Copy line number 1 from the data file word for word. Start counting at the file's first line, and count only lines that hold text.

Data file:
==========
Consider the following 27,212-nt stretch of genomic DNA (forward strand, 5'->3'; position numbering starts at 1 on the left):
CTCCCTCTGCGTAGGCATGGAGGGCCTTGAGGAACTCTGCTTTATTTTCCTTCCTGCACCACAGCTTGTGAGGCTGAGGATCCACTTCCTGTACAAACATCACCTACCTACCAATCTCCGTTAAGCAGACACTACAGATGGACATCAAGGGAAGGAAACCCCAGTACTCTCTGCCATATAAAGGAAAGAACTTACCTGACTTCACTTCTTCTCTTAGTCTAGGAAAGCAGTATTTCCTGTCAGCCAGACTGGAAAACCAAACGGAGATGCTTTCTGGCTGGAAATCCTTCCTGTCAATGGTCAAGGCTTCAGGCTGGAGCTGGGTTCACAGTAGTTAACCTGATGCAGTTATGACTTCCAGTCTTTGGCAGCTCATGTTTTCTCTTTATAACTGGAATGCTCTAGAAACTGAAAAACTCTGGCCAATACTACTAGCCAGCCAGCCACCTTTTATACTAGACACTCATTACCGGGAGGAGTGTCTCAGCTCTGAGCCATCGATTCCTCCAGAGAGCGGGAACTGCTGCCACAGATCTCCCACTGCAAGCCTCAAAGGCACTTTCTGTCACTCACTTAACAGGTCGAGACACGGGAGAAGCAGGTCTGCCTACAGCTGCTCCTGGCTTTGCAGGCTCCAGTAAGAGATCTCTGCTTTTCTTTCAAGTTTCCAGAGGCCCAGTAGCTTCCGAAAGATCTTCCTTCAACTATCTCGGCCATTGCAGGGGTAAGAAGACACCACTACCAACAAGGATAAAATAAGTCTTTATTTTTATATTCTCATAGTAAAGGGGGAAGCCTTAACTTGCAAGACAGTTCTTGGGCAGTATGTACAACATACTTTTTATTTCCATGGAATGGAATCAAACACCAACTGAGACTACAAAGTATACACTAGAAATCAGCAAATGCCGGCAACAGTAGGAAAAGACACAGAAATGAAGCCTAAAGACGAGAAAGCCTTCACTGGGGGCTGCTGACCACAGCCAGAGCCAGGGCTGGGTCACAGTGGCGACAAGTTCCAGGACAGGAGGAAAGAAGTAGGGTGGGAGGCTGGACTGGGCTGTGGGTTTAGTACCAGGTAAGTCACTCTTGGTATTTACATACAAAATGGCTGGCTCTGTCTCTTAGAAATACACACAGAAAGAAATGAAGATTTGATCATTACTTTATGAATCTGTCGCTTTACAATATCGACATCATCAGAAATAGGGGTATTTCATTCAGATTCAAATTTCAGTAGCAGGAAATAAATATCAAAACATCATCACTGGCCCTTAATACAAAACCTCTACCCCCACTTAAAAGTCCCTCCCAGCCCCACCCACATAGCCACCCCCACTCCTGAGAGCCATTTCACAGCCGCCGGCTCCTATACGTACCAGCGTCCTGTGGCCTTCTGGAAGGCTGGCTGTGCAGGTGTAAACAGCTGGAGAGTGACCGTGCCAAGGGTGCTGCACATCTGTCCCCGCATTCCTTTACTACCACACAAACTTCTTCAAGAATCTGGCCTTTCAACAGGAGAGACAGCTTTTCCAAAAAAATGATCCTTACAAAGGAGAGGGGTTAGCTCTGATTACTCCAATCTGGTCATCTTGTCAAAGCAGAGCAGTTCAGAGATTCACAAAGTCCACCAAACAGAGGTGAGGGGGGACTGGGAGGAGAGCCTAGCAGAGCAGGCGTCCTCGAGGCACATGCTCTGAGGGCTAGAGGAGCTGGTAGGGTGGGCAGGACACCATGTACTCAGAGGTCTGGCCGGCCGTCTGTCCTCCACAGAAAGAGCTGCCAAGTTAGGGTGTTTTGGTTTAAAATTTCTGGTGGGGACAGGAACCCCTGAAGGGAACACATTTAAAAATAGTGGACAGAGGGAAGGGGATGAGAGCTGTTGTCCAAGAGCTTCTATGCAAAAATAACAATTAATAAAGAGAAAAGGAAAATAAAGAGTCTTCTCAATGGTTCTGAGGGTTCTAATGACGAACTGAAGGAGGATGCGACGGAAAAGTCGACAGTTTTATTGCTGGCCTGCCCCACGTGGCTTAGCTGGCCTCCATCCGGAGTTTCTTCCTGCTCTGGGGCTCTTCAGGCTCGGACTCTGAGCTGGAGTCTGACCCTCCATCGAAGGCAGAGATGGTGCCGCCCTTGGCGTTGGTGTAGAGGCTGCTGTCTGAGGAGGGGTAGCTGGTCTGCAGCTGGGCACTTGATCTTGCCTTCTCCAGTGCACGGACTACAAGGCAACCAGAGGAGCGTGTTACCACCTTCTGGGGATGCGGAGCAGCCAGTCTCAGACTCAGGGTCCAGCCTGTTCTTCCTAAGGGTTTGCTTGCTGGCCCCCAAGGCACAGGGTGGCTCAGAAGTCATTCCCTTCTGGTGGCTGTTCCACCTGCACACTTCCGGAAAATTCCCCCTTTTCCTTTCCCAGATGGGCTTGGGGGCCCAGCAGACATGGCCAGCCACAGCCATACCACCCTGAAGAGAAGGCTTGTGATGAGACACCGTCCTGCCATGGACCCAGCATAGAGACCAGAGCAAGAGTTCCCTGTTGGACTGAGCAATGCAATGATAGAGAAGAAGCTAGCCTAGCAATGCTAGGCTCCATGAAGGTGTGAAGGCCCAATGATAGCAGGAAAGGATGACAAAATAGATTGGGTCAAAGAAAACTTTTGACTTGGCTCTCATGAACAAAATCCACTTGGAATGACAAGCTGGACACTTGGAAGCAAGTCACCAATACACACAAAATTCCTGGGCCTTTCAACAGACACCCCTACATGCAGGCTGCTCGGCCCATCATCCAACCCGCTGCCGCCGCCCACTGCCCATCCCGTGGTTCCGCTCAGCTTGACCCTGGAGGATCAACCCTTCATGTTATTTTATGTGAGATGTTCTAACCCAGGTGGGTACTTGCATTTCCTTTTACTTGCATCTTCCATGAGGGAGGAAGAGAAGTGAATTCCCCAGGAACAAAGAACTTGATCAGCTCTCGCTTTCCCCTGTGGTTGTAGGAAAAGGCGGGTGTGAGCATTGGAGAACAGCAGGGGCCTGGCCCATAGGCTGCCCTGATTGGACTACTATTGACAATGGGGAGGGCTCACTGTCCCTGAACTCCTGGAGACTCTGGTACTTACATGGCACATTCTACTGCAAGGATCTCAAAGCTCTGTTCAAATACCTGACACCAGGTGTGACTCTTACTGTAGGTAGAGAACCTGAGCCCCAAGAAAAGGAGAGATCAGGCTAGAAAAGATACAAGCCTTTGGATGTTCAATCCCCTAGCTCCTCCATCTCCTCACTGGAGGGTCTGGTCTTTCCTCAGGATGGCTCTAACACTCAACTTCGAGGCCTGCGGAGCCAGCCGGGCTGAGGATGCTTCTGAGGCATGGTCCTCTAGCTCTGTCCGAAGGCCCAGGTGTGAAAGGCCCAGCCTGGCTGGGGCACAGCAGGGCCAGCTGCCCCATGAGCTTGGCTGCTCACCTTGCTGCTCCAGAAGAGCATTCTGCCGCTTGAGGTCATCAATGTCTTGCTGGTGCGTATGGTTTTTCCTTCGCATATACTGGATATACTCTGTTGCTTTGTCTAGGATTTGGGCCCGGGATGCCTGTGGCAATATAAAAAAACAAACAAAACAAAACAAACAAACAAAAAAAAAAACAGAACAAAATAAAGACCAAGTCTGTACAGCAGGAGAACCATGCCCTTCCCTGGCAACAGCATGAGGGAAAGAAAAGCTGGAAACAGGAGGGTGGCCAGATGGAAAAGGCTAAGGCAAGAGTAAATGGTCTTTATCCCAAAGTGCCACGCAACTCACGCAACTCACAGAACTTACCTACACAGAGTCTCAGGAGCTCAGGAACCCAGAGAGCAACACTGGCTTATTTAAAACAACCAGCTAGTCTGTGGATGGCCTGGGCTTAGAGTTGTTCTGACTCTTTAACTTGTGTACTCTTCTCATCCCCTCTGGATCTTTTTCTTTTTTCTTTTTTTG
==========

Consider the following 27,212-nt stretch of genomic DNA (forward strand, 5'->3'; position numbering starts at 1 on the left):